As a parent, I sometimes lose control and yell at my kids (shocking, I know!). I’m not proud of it. In fact, I get a bit ashamed of it, especially when other parents hear me (like my wife). In the moment, the yelling always feels justified. But if I take a step back, repeated yelling probably isn’t good for my kids.
A friend of mine once had her child say to her: “Mommy, you’ve been very ‘yelly’ today.” Kids notice our yelling, and it affects them in a negative way.
It’s partly genetic: In our family, we call it the “McDuff temper.” It’s not a great quality, but it’s there, somewhere, in my DNA. It goes back as least as far as my grandfather, I’m told. It’s probably somewhere in the DNA of all Dads.
It’s also behavioral: When I’m stressed about something at work, I’m 5 times more likely to yell than when I’m stress-free. If I’m up against the clock at bedtime, I’m more likely to become unnecessarily impatient.
It’s also sociological: As leaders of the house, we feel like we should be the ones determining the rules, the flow, the behaviors of everybody else. When it doesn’t go our way, it can be irritating.
So how do we stop losing our temper and yelling at our kids when they upset us?
The thing that’s been working best for me lately is the No Yelling Rule. I tell my kids that Dad has a “No Yelling Rule” and that they need to remind me of the rule whenever I start to yell. Here’s how it goes:
Me: Hey kid, can you get your pajamas on so we can read a book?
Child: But I’m *building* something.
Me: I know, it looks great, and we can continue that tomorrow. Let’s get locked and loaded for bedtime.
** cricket chirps, no movement from child **
Me: Hey, are you listening?
Child: I want Mom!
Me (starting to lose my patience): You better start getting dressed or I’m gonna lose it…!!
Child: Dad, No Yelling Rule!
Me: Oh right… Sorry bud.
There’s a constant tug of war between our emotional brain and our logical brain, our limbic system and our prefrontal cortex. Our logical brain knows that we shouldn’t yell, but our emotional brain can’t help it. We lose control when things are out of our control, which happens often with kids.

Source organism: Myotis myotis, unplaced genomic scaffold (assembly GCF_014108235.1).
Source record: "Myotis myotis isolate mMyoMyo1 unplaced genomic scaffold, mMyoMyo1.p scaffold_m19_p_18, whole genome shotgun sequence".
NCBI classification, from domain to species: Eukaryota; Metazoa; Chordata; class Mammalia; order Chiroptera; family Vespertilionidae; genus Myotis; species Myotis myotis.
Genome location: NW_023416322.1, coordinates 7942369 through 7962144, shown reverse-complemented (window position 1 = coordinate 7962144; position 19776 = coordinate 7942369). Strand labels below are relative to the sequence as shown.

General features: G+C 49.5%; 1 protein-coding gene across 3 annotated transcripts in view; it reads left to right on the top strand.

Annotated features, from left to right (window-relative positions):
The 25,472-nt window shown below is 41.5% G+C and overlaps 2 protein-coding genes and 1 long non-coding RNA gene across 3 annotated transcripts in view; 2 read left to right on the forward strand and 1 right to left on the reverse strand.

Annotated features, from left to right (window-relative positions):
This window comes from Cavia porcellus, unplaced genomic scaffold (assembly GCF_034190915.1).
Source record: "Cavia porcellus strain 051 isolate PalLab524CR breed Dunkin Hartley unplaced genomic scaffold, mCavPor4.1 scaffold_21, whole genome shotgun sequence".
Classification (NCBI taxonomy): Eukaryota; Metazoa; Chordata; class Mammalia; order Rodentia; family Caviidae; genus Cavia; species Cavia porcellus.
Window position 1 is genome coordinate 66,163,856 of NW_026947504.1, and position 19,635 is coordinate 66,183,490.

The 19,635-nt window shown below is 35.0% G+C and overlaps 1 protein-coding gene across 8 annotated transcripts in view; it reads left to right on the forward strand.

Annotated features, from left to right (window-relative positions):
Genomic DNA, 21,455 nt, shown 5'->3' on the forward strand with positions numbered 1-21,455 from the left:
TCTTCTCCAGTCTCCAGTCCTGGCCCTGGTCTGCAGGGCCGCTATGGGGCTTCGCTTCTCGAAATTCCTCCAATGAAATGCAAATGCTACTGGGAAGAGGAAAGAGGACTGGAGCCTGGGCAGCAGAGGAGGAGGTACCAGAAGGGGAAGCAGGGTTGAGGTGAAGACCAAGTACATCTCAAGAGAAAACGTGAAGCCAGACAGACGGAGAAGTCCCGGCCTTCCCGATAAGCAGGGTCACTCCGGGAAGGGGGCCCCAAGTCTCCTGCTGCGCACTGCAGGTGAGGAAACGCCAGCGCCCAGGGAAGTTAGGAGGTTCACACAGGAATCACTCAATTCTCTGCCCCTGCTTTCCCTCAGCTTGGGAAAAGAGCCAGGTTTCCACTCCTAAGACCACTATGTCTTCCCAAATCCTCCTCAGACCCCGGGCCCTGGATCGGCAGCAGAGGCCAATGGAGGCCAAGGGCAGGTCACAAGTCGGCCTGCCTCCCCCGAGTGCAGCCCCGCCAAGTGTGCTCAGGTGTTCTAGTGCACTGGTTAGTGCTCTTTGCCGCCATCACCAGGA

To be sure, yelling is probably justified sometimes. If we need to keep them safe — definitely justified. If we need to get their attention — maybe justified. If we’re losing out cool for no good reason — definitely not justified. If we can, we’re probably better off yelling a bit less.
For some reason, the No Yelling Rule helps my logical brain override my emotional brain. It lets me step outside of my emotions. It reminds me that I have rules as a parent, rules that I’ve agreed upon when I was (presumably) calm and clear-headed. The No Yelling Rule is kind of like a parenting “safe word,” a pre-agreed signal to back off. It’s the one thing my kids can say that, most of the time, snaps me out of my yelling right away.
Economically, what’s happening is that we pre-committing our responses. “I, Dad of the Household, Ruler of the World, pre-commit to stop yelling if you ask me to, no matter how upset I am.” By pre-committing, our kids know that if they call “No Yelling Rule!” that their odds of stopping it are very high, because the cost of more yelling is much higher when I’m breaking my pre-commitment promise.
In other words, the No Yelling Rule takes away our ability to make a game-time decision, when we’re heated in battle and overwhelmed with emotion. Kind of like Odysseus tying himself to the boat so he won’t be tempted by the Sirens. Or like tying ourselves up in a marriage.
Bonus points: Extra penalties for cursing. My kids get a $0.25 automatic deduction from their allowance every time they curse. But I find myself slipping up from time to time. So I implemented a $0.25 automatic debit to their allowance if I curse. It keeps me on track and in check.
Here’s an excerpt I wrote to the family in my 2017 Letter from Dad:
“As a Dad, one of the things I’ve been working on this year is controlling my temper. I’m trying to yell less and get less worked up. You probably don’t notice the improvement, and instead just remember the yelling. But I’m trying — I hope I don’t hurt your feelings too much. Or if I do, that you will forgive me, or at least also remember the love I showed. Being a father is more complex than I ever imagined, but also more rewarding. Also as a husband, I sometimes lose my temper and fail to show Mom how much I love her. But, I think (and hope!) that I tell her and all of you often enough that I love you. I hope that’s what you remember.”
I’m still working on keeping my cool. I’m doing pretty well most of the time, though still flipping out sometimes. But the No Yelling Rule helps.
Readers: I’d be delighted if you gave the No Yelling Rule a try. Did it work? How can it be improved?
What do you mean? This *is* me keeping my cool.
See: How To Win Any Negotiation With Your Child